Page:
In order to formulate a heap property for a heap with holes, we need a
few definitions that allows us to keep track of, and control, the
location of the holes in the heap.- Holes are classified as either
**white holes** or **black holes**. A hole is defined to be
black if it is the root of an empty subheap. Otherwise it is
termed white.

The heap property for a heap with holes can now be defined as:

For every node it is true that

- If the node is not a hole, then every element of the node is greater than or equal to all elements of its subheaps.
- If the node is a white hole, then its sibling is not a white hole.

With these definitions it is clear that there must be a non branching path of white holes from the root downwards, that can be used to find the maximal page.- The second condition guarantees that the path does not branch, while the first condition ensures that the largest elements of the heap can be found as immediate descendants of these white holes.

The process of extracting the largest page, can now be loosely described as a siftup from the bottom of the white hole chain. During the siftup, the largest elements so far are merged with the siblings along the path bottom up.- If any of the siblings are black holes, the merge is replaced by a page move.- It is obvious that this process does indeed produce a page with the largest elements in the heap, but it takes more consideration to accept that the merges can be arranged so that the heap property is also valid after the siftup.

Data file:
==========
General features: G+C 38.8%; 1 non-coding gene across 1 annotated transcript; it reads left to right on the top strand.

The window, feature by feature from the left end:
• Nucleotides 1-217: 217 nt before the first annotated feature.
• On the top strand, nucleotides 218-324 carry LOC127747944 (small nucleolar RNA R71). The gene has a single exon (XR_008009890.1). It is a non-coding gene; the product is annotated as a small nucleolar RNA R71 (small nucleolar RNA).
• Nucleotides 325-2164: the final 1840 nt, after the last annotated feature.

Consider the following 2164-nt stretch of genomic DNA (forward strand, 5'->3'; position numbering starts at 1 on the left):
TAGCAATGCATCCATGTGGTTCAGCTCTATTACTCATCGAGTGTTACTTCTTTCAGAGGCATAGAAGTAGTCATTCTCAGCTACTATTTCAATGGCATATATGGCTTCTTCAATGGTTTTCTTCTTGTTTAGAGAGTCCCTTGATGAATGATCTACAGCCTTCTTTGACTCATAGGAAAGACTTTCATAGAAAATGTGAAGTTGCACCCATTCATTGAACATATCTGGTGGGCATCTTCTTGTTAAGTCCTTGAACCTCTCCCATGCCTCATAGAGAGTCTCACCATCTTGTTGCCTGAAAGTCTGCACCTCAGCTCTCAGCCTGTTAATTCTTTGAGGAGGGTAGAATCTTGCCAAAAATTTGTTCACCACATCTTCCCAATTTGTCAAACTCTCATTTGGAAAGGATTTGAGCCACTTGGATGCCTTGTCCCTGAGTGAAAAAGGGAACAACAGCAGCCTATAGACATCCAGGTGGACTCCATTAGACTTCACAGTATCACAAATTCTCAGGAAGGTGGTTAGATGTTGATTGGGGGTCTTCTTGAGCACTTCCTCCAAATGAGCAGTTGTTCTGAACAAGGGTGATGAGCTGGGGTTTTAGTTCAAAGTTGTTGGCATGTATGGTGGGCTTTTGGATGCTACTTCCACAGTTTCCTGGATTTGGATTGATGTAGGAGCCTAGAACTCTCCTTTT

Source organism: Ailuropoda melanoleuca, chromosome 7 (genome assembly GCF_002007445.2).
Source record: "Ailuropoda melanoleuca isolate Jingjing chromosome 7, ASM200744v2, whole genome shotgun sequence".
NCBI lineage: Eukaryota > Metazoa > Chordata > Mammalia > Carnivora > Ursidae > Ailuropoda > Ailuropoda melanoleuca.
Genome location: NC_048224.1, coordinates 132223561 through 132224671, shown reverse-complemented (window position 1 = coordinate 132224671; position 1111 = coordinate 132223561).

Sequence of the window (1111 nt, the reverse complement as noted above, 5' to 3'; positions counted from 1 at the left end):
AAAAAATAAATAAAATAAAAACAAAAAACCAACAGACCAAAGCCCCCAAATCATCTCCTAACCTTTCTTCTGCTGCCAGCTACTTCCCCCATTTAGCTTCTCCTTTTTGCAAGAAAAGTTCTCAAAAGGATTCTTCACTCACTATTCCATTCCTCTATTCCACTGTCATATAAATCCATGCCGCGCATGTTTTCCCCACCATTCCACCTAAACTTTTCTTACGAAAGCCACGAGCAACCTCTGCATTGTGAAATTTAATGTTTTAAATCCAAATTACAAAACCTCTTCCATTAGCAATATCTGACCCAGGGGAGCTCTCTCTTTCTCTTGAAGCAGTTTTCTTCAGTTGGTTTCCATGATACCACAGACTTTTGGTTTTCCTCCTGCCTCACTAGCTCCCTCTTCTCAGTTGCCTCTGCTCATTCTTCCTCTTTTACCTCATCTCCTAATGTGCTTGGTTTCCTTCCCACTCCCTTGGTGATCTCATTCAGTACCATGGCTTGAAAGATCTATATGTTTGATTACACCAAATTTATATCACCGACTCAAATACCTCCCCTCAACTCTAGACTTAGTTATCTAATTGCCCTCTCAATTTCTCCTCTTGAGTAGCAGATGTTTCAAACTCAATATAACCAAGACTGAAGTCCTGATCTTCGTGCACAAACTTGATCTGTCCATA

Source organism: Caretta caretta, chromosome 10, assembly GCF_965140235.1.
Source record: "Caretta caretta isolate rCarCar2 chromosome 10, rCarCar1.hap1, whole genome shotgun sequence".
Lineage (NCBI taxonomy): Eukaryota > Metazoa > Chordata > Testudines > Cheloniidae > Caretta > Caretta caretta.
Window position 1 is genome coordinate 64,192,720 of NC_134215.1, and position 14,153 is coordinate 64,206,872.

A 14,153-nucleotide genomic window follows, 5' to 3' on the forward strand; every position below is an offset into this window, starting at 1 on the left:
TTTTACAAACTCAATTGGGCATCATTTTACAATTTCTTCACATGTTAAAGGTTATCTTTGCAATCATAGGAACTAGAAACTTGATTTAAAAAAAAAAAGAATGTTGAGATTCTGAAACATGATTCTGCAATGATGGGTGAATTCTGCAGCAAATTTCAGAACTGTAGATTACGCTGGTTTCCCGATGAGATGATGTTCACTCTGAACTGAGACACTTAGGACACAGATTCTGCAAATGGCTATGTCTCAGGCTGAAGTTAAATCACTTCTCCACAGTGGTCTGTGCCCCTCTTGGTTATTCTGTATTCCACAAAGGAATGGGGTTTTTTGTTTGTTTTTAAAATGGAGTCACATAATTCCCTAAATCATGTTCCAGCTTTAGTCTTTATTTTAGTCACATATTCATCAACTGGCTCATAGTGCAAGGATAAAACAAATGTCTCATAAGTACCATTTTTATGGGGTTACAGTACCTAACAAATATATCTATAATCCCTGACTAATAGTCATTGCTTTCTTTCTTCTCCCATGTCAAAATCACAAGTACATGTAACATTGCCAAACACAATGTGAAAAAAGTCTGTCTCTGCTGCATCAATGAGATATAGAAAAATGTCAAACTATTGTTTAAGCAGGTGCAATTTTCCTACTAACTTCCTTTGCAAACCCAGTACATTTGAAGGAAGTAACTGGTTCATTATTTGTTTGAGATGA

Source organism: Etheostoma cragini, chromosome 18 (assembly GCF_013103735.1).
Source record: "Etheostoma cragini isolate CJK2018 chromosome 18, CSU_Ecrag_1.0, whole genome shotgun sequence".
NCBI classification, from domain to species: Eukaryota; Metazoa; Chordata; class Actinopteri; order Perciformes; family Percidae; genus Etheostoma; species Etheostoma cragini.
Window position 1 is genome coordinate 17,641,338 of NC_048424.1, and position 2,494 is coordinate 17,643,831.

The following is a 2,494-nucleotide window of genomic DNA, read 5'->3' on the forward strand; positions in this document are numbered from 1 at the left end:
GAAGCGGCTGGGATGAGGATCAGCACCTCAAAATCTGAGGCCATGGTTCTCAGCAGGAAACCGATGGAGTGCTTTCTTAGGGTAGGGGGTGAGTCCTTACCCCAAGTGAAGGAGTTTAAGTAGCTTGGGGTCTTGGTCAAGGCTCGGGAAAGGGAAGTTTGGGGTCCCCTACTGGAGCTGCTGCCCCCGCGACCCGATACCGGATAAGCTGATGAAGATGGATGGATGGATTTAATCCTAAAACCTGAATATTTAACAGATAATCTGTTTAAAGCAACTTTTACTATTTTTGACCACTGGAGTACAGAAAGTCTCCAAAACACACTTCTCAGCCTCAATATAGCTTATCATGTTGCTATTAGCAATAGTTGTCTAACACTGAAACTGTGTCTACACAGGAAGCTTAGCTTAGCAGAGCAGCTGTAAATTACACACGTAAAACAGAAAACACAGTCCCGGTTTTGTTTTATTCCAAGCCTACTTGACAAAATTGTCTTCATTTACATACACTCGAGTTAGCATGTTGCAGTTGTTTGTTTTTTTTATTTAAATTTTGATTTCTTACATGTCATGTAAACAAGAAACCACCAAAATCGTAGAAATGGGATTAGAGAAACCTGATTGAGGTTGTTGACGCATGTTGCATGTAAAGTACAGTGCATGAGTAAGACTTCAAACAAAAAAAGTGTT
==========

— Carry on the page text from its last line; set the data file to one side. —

The ordering condition of the heap property is fairly easy to maintain. It is done as in the siftdown procedure, by ensuring that the smallest element of the two pages are not moved. I.e. the lower half of the elements merged, must go to the page that holds the smallest element.

Also it is quite obvious that no pairs of white holes can be introduced by this process.- All merges are merges of siblings, which leaves exactly one hole behind. So there is no change of producing a pair of siblings that are white holes by a merge. - The only situation where the merge is not done, is when the rising page passes a hole. But this hole is black and remains black.

The external memory model used in [5] uses indirect addressing of pages. Input to the sorting program is an array of page addresses and output is a similar list, which specifies the ordering of the pages for the sorted data. With this model, two pages can be swapped with no external cost at all, and holes in the heap can be reused as output area while sorting, so that the sort remains inplace on external memory, even though the heap does not shrink during the sort.

There is an implementation of an external heapsort with holes,
without indirect addressing of pages, in heaplab directory `exthole/`.
Unfortunately the implementation is not very readable because the
bit map used to keep track of the location of holes, is implemented
using `C` macroes. I was not able to get the `C++ vector<bool>`
facility to work in a portable way.

Sat Apr 3 18:07:59 METDST 1999